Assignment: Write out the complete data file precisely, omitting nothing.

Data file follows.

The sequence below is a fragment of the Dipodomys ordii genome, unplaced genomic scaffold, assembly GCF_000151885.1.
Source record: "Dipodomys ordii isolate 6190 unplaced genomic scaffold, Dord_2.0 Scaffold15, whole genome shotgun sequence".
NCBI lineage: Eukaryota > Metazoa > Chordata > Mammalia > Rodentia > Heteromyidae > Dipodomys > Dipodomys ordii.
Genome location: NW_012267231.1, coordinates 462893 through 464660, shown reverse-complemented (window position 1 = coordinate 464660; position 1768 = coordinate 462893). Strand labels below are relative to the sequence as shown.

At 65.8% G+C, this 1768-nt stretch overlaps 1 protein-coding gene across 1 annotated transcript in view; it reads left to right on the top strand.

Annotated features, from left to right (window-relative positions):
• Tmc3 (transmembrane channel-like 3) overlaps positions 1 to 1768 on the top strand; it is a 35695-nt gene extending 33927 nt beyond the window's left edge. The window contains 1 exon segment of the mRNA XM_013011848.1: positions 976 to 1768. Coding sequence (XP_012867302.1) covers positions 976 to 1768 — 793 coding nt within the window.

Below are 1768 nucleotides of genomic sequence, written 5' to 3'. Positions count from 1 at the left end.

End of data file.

The sequence below is a fragment of the Dipodomys ordii genome, unplaced genomic scaffold, assembly GCF_000151885.1.
Source record: "Dipodomys ordii isolate 6190 unplaced genomic scaffold, Dord_2.0 Scaffold15, whole genome shotgun sequence".
NCBI lineage: Eukaryota > Metazoa > Chordata > Mammalia > Rodentia > Heteromyidae > Dipodomys > Dipodomys ordii.
Genome location: NW_012267231.1, coordinates 462893 through 464660, shown reverse-complemented (window position 1 = coordinate 464660; position 1768 = coordinate 462893). Strand labels below are relative to the sequence as shown.

At 65.8% G+C, this 1768-nt stretch overlaps 1 protein-coding gene across 1 annotated transcript in view; it reads left to right on the top strand.

Annotated features, from left to right (window-relative positions):
• Tmc3 (transmembrane channel-like 3) overlaps positions 1 to 1768 on the top strand; it is a 35695-nt gene extending 33927 nt beyond the window's left edge. The window contains 1 exon segment of the mRNA XM_013011848.1: positions 976 to 1768. Coding sequence (XP_012867302.1) covers positions 976 to 1768 — 793 coding nt within the window.

Below are 1768 nucleotides of genomic sequence, written 5' to 3'. Positions count from 1 at the left end.